Soquilichi Rescue Under Investigation

RSPCA Inspectors Animal Welfare Animal Cruelty Posted May 4, 2019
RSPCA Queensland is investigating another animal rescue group that has portrayed a very different public rescue image, to that of reality. We’d like to set the record straight and combat any mistruths about this situation.

Before we go on, we need to be clear that there are some excellent rescue groups operating in Queensland, and we appreciate these groups and are grateful for the work they do and in many cases, the assistance they provide to us.

Prosecution is always a last resort for the RSPCA and the decision to prosecute is not made lightly, regardless of whether we are dealing with individuals or corporations.

But we make no apologies for prioritising animal welfare, and in cases where we believe prosecution is necessary in order to protect animals, we are left with no option but to prosecute. Prosecuting does not always make us popular, but we cannot let that deter us when we know it is necessary in order to protect animals. That is, after all, our job. No amount of good work done by any rescue organisation can justify animals suffering unnecessarily, and in breach of the law.

What you see online is not always reality

In the recent investigation of Storybook Farm, we received criticism from supporters of that rescue group for stopping the ‘good work’ they were doing. But then, evidence emerged that showed a very different reality of the picture Storybook painted of animals they were caring for. You can read that case here.

We remind people that what they see and read on social media pages of some of these rescue groups, is not always an accurate representation of the facts. We saw that very clearly with Storybook Farm.

In this case, Soquilichi Ranch Rescue are now posting photographs of cats (see below) with the claim that they were in good condition when they went to the foster carer who only had them for a ‘matter of days’.

soquilichi rescue ranch public facebook post rspca cats seized

However, these are the photographs of the cats when they were seized by our RSPCA Inspectorate (below). This level of deterioration did not happen in the days that the foster carer had them in her care.

cats seized by rspca queensland inspectors from soquilichi

Veterinary reports for both cats found that they were underweight; with a score of 2 on a scale where 1 to 2 is emaciated, and 9 is obese. Both cats had cat flu symptoms, watery discharge from their eyes, sneezing, diarrhoea, and hair loss from ringworm.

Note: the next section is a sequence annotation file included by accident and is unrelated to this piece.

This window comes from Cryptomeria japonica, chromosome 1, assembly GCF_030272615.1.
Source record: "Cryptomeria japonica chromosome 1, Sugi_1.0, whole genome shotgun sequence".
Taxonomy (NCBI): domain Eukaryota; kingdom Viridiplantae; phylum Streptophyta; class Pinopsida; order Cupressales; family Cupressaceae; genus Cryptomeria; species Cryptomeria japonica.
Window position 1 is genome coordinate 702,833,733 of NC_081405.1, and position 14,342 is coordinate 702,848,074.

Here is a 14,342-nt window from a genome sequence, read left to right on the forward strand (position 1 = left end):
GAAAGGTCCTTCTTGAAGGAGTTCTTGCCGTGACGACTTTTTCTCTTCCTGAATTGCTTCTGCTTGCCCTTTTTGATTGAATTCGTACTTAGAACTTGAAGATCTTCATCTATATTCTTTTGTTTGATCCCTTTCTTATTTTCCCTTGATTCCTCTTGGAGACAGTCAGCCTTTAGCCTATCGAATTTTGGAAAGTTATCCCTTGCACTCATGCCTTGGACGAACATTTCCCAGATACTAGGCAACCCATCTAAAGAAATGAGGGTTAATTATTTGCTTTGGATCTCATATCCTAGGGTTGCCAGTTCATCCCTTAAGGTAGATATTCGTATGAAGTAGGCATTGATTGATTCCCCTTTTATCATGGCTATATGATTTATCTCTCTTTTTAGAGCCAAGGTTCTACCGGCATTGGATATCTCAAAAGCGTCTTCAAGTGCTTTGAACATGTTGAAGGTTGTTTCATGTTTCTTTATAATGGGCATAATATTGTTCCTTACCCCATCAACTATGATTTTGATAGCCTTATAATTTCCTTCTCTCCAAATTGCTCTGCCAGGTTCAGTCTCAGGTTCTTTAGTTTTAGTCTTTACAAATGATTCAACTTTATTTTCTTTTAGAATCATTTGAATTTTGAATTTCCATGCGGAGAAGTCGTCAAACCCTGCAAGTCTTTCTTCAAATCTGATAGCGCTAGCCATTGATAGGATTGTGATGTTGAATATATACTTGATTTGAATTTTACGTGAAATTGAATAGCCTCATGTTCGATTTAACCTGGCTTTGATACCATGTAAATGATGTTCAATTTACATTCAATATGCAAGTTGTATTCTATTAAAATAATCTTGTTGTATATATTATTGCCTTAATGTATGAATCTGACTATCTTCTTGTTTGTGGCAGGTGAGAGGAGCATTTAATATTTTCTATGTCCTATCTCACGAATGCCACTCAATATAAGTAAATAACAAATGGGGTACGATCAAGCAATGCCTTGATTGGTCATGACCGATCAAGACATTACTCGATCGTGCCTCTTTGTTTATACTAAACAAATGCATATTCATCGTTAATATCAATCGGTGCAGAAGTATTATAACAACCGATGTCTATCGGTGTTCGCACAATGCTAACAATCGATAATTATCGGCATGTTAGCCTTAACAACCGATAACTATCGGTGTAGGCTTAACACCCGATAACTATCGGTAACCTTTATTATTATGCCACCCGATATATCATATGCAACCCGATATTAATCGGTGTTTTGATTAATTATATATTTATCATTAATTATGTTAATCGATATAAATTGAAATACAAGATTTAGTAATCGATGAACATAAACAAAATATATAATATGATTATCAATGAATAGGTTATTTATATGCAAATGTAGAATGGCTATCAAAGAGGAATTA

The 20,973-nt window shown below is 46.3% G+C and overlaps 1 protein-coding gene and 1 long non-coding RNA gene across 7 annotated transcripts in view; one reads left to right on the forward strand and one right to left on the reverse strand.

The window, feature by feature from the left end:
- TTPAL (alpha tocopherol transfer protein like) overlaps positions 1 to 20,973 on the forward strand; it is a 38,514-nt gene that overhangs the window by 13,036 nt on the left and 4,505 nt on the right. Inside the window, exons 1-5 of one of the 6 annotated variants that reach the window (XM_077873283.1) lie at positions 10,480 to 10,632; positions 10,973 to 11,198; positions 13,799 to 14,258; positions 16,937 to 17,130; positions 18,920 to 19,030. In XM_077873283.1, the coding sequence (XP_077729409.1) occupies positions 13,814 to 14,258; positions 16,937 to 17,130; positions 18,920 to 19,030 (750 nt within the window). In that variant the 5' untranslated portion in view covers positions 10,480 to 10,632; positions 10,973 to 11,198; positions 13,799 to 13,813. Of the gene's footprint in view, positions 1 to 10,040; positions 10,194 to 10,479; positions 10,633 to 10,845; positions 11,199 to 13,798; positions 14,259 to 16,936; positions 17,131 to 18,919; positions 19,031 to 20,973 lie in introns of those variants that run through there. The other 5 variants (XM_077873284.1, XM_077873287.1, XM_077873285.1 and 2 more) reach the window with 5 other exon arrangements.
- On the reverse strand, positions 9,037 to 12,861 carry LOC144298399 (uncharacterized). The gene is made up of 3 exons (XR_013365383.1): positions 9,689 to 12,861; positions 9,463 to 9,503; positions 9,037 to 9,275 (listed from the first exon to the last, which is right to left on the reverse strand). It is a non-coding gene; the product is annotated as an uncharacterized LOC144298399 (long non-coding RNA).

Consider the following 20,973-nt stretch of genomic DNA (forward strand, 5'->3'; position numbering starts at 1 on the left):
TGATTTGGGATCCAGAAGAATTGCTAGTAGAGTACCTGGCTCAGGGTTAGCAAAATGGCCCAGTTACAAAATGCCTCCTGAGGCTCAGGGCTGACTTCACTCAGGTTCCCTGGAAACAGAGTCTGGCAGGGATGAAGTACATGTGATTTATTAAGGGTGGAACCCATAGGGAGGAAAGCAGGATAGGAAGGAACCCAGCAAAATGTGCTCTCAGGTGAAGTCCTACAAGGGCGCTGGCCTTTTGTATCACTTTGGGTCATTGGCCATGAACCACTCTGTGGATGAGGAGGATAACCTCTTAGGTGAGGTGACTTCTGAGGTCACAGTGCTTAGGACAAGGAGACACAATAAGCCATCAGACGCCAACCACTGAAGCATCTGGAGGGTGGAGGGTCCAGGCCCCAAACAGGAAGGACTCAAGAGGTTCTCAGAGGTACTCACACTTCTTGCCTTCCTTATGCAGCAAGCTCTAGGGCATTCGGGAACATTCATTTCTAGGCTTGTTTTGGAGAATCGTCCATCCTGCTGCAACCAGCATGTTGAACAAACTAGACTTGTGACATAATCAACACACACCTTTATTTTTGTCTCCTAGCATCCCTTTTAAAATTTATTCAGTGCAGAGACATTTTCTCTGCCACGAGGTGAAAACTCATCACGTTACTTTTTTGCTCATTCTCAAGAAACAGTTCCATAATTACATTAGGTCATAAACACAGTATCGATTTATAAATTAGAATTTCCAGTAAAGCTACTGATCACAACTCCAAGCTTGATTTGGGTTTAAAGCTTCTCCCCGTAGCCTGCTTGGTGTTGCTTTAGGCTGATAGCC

These cats are now in RSPCA care.

Is this the first time RSPCA have investigated this group?

Unfortunately this was not the first time RSPCA Queensland had encountered issues with Soquilichi animals.

RSPCA Inspectors have conducted numerous investigations in relation to Soquilichi Rescue Ranch Inc. animals. This alone does not necessarily mean there are serious issues. We understand that rescue work often means taking in sick or underweight animals. Quite often, we conduct investigations with rescue groups and we work with them to address issues, or we are pleased with the response when these groups can provide us the information we need to be satisfied that there are no animal welfare concerns. Unfortunately with Soquilichi this was not the case.

Why did RSPCA Queensland charge Soquilichi Rescue Ranch Inc.?

In this particular investigation, the foster carer gave evidence to RSPCA that she agreed to take two mother cats with litters that were healthy, because she did not want to compromise the health of her own cat and kitten. She had never fostered for Soquilichi before.

RSPCA Inspectors obtained evidence that the following night, 21 cats - including a number of sick, underweight and otherwise compromised cats and kittens - were delivered to the foster carer’s place. This was on a hot evening, after the cats had allegedly been confined for hours in cages where they had urinated and defecated, in a car, with two Soquilichi representatives and a dog.